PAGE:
“The Devil All the Time” is a movie released on Netflix in early September 2020, adapted from Ronald Ray Pollock’s book of the same name, published in 2011. Directed by Antonio Campos, noticed for “The Sinner” also available on Netflix and produced by Jake Gyllenhaal, this movie follows the destinies of several characters whose fates are linked by drama, tragedy and religion.
The story takes places in Knockenstiff, in a deep and puritanical America, forgotten by the big cities and bruised by war. In this America of the 50’s then 60’s, we live side by side with misery, violence and drama in a society necrosed by religion and faith.
This film attempts to show this violence through the story over two generations of several characters, whose destiny will be tragic and intertwined with sordid events, all linked to religion and the will of God. Throughout the film we find a dark, sticky photograph depicting a disgusting atmosphere.
This violence is first witnessed through flashbacks of the war and the psychological traumas it caused on Willard Russel (Bill Skarsgard). This trauma will be closely linked to religion through the image of a soldier whose mutilated body is crucified that Willard saw during the war.
Willard’s wife, Charlotte (Haley Bennet) falls seriously ill, from that moment he becomes obsessed with his faith and the making of confusing rituals that aim to save her. He makes his last appeal to god. But all these actions will be useless.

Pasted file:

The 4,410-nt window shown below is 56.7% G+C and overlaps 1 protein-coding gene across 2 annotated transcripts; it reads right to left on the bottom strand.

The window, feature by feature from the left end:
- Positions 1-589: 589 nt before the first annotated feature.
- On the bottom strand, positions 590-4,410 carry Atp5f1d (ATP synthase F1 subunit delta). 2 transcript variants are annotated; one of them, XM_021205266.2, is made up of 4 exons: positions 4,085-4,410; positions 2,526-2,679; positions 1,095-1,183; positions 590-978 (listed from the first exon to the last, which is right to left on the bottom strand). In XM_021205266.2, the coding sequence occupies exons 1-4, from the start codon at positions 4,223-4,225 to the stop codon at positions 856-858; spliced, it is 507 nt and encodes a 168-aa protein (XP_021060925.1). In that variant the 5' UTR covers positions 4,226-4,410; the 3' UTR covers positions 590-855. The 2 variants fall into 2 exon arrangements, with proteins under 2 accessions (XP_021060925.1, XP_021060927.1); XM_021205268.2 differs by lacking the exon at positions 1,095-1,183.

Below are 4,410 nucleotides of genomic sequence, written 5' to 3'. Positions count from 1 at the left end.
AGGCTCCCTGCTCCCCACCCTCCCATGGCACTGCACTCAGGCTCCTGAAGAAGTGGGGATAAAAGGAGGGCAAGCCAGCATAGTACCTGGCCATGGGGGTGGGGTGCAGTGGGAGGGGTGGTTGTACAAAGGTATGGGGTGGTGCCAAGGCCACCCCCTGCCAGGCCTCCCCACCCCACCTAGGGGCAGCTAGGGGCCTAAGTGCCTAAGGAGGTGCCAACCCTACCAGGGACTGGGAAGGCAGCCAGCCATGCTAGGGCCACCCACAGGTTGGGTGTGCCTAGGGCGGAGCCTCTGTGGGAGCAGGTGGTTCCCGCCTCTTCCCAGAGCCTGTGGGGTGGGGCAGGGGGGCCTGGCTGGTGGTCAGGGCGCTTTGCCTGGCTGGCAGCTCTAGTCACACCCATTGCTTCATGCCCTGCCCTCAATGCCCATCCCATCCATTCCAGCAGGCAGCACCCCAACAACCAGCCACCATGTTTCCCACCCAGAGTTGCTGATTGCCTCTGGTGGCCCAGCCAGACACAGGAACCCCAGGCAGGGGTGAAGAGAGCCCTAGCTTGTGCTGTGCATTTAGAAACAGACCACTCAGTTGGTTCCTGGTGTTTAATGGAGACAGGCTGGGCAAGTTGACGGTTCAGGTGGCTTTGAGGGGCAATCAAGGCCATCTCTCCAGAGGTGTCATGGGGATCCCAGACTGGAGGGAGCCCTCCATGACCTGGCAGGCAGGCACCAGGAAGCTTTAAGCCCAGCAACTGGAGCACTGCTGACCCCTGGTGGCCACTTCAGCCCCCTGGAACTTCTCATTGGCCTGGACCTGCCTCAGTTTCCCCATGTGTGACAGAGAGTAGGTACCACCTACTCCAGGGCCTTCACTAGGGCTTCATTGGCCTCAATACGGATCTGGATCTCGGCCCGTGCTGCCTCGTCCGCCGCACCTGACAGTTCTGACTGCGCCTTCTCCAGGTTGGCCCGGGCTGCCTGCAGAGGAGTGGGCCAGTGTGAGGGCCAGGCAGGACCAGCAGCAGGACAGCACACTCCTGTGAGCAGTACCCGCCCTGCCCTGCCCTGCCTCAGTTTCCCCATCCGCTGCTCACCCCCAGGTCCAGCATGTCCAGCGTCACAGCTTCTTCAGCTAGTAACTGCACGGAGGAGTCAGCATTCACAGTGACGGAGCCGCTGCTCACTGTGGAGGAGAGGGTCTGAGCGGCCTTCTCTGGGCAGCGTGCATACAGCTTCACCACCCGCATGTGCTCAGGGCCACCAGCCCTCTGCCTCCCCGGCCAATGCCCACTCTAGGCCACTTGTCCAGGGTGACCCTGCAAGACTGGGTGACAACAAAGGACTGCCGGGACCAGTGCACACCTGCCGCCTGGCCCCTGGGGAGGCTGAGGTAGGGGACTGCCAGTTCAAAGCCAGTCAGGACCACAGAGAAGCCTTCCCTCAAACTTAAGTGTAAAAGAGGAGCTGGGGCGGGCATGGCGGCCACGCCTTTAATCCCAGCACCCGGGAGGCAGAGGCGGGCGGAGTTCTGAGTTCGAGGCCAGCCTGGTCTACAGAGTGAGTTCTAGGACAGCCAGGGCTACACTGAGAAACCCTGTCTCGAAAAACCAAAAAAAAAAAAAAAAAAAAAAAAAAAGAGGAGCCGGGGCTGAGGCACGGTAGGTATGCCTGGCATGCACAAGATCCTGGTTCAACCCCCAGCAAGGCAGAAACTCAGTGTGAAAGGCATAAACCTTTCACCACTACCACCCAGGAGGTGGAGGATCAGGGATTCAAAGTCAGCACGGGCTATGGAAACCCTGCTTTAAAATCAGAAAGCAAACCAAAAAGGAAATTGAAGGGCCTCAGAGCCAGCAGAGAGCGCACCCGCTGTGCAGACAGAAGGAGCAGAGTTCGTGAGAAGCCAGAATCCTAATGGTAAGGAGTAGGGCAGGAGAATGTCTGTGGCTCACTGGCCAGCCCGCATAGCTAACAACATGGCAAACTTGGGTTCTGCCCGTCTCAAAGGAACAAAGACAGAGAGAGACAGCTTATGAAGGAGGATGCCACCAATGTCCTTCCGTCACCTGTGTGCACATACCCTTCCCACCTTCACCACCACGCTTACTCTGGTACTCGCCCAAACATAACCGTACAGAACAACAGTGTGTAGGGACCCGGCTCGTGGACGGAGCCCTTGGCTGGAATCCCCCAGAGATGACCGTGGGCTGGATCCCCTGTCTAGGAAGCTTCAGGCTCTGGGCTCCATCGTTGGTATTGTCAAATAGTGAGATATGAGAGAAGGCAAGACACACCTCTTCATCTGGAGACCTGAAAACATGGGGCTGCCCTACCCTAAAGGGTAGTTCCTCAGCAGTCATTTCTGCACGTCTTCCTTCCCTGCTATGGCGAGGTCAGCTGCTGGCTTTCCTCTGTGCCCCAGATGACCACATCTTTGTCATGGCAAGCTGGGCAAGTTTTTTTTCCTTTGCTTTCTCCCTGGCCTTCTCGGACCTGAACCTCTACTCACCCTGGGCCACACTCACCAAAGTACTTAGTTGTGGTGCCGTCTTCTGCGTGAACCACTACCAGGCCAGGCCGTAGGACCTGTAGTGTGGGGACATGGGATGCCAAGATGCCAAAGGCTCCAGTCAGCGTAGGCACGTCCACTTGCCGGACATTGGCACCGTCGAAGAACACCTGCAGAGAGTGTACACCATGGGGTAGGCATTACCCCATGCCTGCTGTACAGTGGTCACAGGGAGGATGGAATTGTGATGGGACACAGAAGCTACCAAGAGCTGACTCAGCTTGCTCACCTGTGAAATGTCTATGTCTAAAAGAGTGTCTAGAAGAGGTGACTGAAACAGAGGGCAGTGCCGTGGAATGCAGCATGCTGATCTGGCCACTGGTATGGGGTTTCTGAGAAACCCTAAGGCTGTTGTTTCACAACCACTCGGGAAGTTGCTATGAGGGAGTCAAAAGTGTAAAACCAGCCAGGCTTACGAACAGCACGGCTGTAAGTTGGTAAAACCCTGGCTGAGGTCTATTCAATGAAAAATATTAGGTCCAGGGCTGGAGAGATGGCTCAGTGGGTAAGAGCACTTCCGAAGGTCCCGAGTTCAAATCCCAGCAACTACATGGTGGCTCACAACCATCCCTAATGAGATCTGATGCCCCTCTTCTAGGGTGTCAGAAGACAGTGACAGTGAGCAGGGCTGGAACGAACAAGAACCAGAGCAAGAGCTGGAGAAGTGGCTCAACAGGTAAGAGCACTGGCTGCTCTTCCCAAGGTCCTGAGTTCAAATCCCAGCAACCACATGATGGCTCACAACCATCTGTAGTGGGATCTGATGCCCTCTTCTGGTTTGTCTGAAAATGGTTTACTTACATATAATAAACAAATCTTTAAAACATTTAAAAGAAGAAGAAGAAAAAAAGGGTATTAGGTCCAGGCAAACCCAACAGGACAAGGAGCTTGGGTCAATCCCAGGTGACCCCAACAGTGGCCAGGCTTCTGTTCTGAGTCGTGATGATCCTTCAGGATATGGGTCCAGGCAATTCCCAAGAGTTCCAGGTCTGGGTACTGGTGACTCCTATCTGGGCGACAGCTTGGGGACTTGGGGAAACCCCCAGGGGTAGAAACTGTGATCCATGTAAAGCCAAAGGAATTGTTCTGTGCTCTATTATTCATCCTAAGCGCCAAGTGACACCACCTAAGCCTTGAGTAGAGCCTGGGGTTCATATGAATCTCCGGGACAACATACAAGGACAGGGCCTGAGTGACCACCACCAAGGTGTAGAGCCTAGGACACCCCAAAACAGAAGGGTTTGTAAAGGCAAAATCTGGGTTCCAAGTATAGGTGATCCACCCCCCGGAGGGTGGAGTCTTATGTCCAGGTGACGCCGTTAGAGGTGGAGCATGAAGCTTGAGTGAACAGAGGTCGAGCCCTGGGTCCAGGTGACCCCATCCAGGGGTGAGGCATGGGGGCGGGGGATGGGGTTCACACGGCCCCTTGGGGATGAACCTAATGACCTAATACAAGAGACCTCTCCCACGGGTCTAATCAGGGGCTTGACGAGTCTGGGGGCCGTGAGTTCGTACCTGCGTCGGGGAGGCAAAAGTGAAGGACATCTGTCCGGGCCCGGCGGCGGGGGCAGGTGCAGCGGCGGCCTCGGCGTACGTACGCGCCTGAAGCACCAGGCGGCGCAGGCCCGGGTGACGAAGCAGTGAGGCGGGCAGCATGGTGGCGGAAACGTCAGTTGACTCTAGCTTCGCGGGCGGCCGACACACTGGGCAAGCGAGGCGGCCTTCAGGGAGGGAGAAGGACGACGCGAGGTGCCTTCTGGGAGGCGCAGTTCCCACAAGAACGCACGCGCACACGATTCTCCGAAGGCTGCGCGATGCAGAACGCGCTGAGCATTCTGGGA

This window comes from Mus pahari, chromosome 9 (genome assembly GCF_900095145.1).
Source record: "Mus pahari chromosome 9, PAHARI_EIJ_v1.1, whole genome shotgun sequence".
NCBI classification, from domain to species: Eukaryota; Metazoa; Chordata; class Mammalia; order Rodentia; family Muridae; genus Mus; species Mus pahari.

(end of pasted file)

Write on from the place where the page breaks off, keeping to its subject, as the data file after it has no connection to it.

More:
Upon the death of his wife, Willard commits suicide, leaving his son, Arvin (Michael Banks Repeta) alone in a hostile and violent world. This first part of the movie is very dark and captivating.
Then follows a series of different stories all linked together by drama, death and religion. We find a teenage Arvin, played by Tom Holland, who grew up with his uncle and grandmother and who has an intense hatred for religion. He grew up with an adopted sister, Lenora (Eliza Scanlen). Whose presence is also linked to a tragedy causes by religion but unlike to Arvin, has a boundless love for religion and its precepts. We also find Carl a serial killer, Lee a corrupt policeman and his sister Sandy, married to the serial Killer.
All these stories will be led by an impressive cast that includes Riley Keough, Tom Holland, Robert Pattinson, Jason Clarke, Mia Wasikowska, Bill Skarsgard and many others. In spite of this casting, the second part of the film seems much less convincing. The links between the stories are gradually taking shape, but it’s hard to really grasp what’s at stake, there’s a lack of interested behind all these stories. Except maybe for Tom Holland, we are not really attached to the characters and their destiny is not really a thing.
Photography, details and good chaining between stories may still be enough for some to compensate the void created by this second part. But after such a first part, we are inevitably disappointed by the note left by this second part, which leaves us with a bad feeling.